Some of the causes of itchy skin outside anxiety can be:

- Eczema

- Allergies

- Psoriasis

- Dry skin

- Shingles

- Kidney failure

However if you’ve made it this far in the article, hopefully you’re able to see that even if they appear ‘unrelated’ there’s likely an invisible link tethering the two together. 

1 important point - when you see the doctor, it’s very important they’re aware of your previous medical history as this will help guide an accurate diagnosis. If you’ve suffered from mental health problems in the past or any other condition, they need to know. 

Can itching cause anxiety? 

Ok we know, this is getting confusing. But let’s just flip reverse it for a second and look at it from the other angle. 

And of course the answer is yes: itching in itself can lead to emotional distress. 

If it’s linked to eczema or psoriasis, then this alone might be a huge cause of stress or anxiety for those suffering. Not wanting to be seen because of how your skin looks is common and difficult to deal with, and can in itself lead to mental health issues. 

The bottom line: stress and your skin are intrinsically linked - whichever way you want to look at it. 

5 top tips for a simple home treatment plan

1) Stop the itch! 

We know we know, this is far easier said than done and heck, it’s not like you’ve not been trying! But luckily our very own plant-based calming spray is what you’ve been missing. 

Enriched with a blend of 3 traditional Chinese herbs used for 1000’s of years in Asian medicine, our unique formula is especially designed to combat itchiness and nourish dry skin through deeply hydrating and repairing the skin barrier.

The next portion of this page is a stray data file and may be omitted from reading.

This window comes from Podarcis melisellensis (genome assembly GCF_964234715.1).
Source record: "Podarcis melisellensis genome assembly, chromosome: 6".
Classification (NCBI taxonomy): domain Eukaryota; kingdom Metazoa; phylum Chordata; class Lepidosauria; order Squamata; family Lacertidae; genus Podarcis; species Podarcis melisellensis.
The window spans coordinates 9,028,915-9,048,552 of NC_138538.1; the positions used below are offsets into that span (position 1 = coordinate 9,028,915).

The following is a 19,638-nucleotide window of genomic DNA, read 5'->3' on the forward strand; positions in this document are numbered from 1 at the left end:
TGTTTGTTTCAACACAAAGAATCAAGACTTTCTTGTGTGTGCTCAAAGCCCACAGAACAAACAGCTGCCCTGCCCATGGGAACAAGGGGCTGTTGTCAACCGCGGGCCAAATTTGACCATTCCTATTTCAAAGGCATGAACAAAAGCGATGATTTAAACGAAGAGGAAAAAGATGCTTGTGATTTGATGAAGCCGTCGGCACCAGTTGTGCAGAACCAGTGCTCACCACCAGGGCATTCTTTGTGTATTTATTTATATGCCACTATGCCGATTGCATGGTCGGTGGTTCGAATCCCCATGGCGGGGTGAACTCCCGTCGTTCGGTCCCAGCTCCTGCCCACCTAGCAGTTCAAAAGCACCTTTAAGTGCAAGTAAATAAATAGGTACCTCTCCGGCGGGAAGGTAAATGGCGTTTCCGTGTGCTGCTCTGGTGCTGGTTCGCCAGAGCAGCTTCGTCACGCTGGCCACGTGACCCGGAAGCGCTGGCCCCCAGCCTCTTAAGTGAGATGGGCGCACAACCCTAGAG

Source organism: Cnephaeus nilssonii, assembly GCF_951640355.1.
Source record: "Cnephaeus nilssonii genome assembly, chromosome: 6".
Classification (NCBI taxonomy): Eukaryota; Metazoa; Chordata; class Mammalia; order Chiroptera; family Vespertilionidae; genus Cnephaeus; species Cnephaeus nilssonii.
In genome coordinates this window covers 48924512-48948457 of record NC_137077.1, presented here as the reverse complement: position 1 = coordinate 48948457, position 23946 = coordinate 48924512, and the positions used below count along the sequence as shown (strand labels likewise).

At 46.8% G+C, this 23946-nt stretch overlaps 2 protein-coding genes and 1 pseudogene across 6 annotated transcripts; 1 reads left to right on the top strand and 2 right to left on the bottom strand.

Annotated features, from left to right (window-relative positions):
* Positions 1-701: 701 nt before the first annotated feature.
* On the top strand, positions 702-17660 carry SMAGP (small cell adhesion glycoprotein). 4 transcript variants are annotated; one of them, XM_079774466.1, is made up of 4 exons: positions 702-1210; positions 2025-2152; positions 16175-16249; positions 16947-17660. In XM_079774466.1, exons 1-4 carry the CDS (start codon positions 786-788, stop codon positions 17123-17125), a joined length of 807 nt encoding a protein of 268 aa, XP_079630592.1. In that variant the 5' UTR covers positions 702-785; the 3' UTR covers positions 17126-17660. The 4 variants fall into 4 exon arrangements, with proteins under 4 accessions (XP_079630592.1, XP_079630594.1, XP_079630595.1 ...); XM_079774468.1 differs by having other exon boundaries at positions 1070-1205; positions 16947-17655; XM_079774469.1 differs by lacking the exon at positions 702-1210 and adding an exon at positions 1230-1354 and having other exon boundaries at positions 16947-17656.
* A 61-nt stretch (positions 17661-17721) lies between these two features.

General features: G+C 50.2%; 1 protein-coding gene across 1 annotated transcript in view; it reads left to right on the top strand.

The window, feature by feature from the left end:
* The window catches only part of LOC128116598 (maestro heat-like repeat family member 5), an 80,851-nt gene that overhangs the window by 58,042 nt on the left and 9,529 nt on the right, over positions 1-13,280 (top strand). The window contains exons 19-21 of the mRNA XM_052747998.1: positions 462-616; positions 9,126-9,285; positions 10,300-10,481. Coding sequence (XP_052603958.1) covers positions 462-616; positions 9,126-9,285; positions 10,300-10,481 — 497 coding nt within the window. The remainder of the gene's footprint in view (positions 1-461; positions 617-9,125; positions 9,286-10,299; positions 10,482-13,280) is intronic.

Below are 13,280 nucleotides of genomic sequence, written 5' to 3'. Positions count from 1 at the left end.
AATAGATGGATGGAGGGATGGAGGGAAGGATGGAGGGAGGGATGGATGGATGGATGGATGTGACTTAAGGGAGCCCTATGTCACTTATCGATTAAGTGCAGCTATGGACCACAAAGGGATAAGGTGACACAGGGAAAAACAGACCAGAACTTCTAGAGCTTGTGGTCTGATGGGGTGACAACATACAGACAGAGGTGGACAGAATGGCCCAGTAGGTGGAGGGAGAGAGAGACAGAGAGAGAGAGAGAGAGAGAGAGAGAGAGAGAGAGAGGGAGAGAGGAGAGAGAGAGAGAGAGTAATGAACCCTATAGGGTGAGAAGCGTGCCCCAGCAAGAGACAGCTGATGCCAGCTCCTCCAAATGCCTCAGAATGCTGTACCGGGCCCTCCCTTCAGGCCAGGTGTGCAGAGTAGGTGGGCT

The best bit - it’s steroid, paraben and sulphate free, so great for all you eczema sufferers :)

2) Moisturise daily 

You should be thinking hypo-allergenic and fragrance free, and you should be slathering it on at least 2 times a day. This helps create a barrier over your skin to lock hydration in, and keep irritants out. 

3) Use a humidifier 

If you suffer from dry skin in winter, your central heating might be contributing to your problems by drying out the air inside your home. A humidifier is a great way to put moisture back into the air and keep your skin moist. 

4) Meditation and mindfulness

The barrier to entry can seem high here, like what even is mindfulness? But trust us, if you’re willing to invest the time and energy in learning more, the pay off can be life changing. 

Realising you don’t have to react to or follow negative thoughts, and that being present can help overcome old negative emotional patterns, is liberating. 

Jump over to our social channels @yanyeeskincare to learn more. 

5) Massage and acupuncture 

Great for relieving tension in the body, the knock on effect can also impact the mind and help relieve pent up stress or frustration. 

Final thoughts 

Anxiety, stress, itching, your body - they’re all closely linked and play a vital part in the development of each other. 

We hope our advice and pointers have been of some use and you can begin to take back control of not only your skin, but also your life. 

How did we do? Jump over to our Twitter page and let us know! 

With care, 

The yan-yee team 


- Everything you need to know about anxiety. (2016). Link

- Anxiety and panic attacks. (n.d.). Link

- What to know about anxiety and itching. (2020). Link

- Sanders KM, et al. (2018). The vicious cycle of itch and anxiety. Link